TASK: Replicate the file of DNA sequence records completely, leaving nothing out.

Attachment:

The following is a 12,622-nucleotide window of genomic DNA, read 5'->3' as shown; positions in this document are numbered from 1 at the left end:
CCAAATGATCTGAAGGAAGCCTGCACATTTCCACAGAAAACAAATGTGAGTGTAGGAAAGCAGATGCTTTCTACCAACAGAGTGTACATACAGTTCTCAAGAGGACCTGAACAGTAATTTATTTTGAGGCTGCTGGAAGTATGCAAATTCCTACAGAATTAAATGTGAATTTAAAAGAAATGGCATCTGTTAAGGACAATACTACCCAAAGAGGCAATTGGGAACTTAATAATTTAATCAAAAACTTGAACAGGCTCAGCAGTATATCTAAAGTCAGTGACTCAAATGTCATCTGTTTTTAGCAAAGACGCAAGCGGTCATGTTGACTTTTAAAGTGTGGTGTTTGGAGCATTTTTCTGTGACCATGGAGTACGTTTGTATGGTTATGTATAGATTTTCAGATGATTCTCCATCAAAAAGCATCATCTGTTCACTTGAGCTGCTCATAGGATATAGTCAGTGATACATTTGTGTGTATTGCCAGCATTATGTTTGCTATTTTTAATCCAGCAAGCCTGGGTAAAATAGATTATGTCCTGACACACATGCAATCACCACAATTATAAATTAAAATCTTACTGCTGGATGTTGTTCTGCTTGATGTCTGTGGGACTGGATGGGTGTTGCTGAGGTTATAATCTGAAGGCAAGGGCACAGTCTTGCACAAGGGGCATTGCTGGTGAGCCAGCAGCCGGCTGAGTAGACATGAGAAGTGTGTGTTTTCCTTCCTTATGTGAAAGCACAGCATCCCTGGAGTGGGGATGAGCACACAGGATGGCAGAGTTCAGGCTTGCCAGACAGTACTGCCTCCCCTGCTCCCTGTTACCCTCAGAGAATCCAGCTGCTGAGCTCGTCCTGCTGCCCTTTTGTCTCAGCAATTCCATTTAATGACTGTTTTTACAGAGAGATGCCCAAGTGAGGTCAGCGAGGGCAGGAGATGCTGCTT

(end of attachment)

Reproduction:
The following is a 12,622-nucleotide window of genomic DNA, read 5'->3' as shown; positions in this document are numbered from 1 at the left end:
CCAAATGATCTGAAGGAAGCCTGCACATTTCCACAGAAAACAAATGTGAGTGTAGGAAAGCAGATGCTTTCTACCAACAGAGTGTACATACAGTTCTCAAGAGGACCTGAACAGTAATTTATTTTGAGGCTGCTGGAAGTATGCAAATTCCTACAGAATTAAATGTGAATTTAAAAGAAATGGCATCTGTTAAGGACAATACTACCCAAAGAGGCAATTGGGAACTTAATAATTTAATCAAAAACTTGAACAGGCTCAGCAGTATATCTAAAGTCAGTGACTCAAATGTCATCTGTTTTTAGCAAAGACGCAAGCGGTCATGTTGACTTTTAAAGTGTGGTGTTTGGAGCATTTTTCTGTGACCATGGAGTACGTTTGTATGGTTATGTATAGATTTTCAGATGATTCTCCATCAAAAAGCATCATCTGTTCACTTGAGCTGCTCATAGGATATAGTCAGTGATACATTTGTGTGTATTGCCAGCATTATGTTTGCTATTTTTAATCCAGCAAGCCTGGGTAAAATAGATTATGTCCTGACACACATGCAATCACCACAATTATAAATTAAAATCTTACTGCTGGATGTTGTTCTGCTTGATGTCTGTGGGACTGGATGGGTGTTGCTGAGGTTATAATCTGAAGGCAAGGGCACAGTCTTGCACAAGGGGCATTGCTGGTGAGCCAGCAGCCGGCTGAGTAGACATGAGAAGTGTGTGTTTTCCTTCCTTATGTGAAAGCACAGCATCCCTGGAGTGGGGATGAGCACACAGGATGGCAGAGTTCAGGCTTGCCAGACAGTACTGCCTCCCCTGCTCCCTGTTACCCTCAGAGAATCCAGCTGCTGAGCTCGTCCTGCTGCCCTTTTGTCTCAGCAATTCCATTTAATGACTGTTTTTACAGAGAGATGCCCAAGTGAGGTCAGCGAGGGCAGGAGATGCTGCTT